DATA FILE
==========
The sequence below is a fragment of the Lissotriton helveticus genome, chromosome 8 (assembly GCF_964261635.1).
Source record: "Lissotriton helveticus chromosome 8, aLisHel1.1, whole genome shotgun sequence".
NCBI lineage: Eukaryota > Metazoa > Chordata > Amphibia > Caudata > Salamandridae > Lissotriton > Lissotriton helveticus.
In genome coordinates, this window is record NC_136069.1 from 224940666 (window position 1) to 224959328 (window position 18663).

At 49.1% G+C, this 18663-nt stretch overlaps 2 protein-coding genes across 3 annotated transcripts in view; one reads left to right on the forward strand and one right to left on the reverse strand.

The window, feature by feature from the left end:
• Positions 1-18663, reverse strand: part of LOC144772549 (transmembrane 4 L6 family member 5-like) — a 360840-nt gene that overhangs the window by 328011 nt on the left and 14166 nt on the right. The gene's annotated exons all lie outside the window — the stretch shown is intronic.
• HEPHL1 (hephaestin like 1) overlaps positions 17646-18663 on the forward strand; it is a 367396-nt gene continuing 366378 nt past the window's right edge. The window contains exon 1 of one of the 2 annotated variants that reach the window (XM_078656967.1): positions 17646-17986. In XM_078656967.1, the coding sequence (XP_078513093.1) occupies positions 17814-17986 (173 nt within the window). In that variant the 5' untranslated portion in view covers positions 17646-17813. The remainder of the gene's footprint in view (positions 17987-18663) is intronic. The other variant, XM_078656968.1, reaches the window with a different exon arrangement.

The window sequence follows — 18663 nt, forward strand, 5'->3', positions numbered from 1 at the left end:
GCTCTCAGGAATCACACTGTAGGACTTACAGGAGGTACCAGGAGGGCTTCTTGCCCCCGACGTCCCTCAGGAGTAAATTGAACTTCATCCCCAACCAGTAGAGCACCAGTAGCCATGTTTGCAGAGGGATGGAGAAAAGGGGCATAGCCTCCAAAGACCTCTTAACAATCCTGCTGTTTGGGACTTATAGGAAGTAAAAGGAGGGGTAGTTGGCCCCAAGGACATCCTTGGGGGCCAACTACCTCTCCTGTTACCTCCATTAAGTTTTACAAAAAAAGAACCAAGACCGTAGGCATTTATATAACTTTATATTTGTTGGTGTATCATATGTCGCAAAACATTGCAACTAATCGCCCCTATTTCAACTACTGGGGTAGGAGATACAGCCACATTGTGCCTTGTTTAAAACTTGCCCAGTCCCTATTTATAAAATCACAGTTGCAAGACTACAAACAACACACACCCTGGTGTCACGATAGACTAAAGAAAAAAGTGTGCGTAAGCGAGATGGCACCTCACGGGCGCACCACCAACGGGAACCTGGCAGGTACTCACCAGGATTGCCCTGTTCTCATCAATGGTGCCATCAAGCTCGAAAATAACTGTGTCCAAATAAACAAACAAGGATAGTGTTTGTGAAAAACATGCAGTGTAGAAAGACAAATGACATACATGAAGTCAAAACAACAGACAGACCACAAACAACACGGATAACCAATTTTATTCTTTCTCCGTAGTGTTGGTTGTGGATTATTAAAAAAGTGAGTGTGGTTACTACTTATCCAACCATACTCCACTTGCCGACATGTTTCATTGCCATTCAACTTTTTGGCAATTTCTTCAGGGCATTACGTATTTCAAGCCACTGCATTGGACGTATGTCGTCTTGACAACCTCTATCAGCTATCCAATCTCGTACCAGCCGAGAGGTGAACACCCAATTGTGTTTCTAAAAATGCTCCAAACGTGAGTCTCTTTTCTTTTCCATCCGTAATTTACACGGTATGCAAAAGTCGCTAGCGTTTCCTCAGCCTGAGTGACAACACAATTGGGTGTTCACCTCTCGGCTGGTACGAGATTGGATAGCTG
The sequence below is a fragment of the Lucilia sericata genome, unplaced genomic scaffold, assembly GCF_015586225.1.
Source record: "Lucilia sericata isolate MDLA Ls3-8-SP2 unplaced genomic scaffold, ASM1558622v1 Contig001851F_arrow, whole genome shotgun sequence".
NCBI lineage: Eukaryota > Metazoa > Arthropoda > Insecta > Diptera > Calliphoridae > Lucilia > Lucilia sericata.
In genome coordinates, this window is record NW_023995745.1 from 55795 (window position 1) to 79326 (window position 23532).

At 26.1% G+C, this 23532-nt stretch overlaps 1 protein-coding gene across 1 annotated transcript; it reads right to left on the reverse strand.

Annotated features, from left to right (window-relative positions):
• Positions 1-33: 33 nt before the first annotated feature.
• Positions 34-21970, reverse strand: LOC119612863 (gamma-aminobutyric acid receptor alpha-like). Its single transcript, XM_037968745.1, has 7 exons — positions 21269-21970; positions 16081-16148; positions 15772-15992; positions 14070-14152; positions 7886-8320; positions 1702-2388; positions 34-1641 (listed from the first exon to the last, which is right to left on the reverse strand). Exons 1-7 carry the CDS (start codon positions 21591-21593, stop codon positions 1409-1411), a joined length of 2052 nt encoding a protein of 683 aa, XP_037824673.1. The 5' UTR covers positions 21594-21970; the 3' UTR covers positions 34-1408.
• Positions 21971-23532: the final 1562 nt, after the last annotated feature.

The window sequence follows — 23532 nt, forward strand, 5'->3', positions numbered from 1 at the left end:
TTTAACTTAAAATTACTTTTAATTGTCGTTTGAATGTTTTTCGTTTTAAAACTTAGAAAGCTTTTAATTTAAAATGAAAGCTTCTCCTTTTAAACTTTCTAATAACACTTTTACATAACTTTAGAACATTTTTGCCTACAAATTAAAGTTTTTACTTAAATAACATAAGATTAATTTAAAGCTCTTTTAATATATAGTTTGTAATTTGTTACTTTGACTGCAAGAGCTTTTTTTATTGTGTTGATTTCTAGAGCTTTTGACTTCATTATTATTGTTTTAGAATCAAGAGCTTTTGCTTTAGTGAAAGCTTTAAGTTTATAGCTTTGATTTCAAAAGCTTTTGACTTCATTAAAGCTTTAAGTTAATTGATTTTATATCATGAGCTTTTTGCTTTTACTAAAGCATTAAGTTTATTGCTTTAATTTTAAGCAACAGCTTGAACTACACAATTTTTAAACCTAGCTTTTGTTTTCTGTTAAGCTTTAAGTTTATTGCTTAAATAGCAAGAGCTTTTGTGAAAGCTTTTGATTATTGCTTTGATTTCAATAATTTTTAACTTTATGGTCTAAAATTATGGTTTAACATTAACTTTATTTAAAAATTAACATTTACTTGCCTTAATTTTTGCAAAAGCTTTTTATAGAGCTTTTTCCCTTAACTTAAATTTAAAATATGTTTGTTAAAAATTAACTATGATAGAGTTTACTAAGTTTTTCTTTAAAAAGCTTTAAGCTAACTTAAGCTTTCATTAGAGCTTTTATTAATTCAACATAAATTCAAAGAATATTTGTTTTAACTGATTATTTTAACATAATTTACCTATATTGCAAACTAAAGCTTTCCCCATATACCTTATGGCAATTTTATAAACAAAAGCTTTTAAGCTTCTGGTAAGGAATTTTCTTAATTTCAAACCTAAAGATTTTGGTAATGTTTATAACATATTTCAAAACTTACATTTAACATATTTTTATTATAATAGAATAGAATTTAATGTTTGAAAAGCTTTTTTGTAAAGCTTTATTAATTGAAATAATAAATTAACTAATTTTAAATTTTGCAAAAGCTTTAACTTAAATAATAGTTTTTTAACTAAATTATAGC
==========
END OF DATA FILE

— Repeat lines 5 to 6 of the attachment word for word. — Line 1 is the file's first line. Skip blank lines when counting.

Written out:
At 49.1% G+C, this 18663-nt stretch overlaps 2 protein-coding genes across 3 annotated transcripts in view; one reads left to right on the forward strand and one right to left on the reverse strand.

The window, feature by feature from the left end: